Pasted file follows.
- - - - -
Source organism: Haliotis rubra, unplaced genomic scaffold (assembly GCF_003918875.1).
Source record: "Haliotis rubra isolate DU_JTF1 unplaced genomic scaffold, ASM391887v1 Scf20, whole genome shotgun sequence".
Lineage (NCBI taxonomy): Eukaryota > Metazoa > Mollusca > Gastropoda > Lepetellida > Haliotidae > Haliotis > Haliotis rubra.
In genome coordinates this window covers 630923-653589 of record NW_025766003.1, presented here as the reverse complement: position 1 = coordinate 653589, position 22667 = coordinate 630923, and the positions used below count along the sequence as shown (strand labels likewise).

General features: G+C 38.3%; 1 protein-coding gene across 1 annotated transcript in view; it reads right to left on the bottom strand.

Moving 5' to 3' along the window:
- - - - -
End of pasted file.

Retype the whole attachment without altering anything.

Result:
Source organism: Haliotis rubra, unplaced genomic scaffold (assembly GCF_003918875.1).
Source record: "Haliotis rubra isolate DU_JTF1 unplaced genomic scaffold, ASM391887v1 Scf20, whole genome shotgun sequence".
Lineage (NCBI taxonomy): Eukaryota > Metazoa > Mollusca > Gastropoda > Lepetellida > Haliotidae > Haliotis > Haliotis rubra.
In genome coordinates this window covers 630923-653589 of record NW_025766003.1, presented here as the reverse complement: position 1 = coordinate 653589, position 22667 = coordinate 630923, and the positions used below count along the sequence as shown (strand labels likewise).

General features: G+C 38.3%; 1 protein-coding gene across 1 annotated transcript in view; it reads right to left on the bottom strand.

Moving 5' to 3' along the window: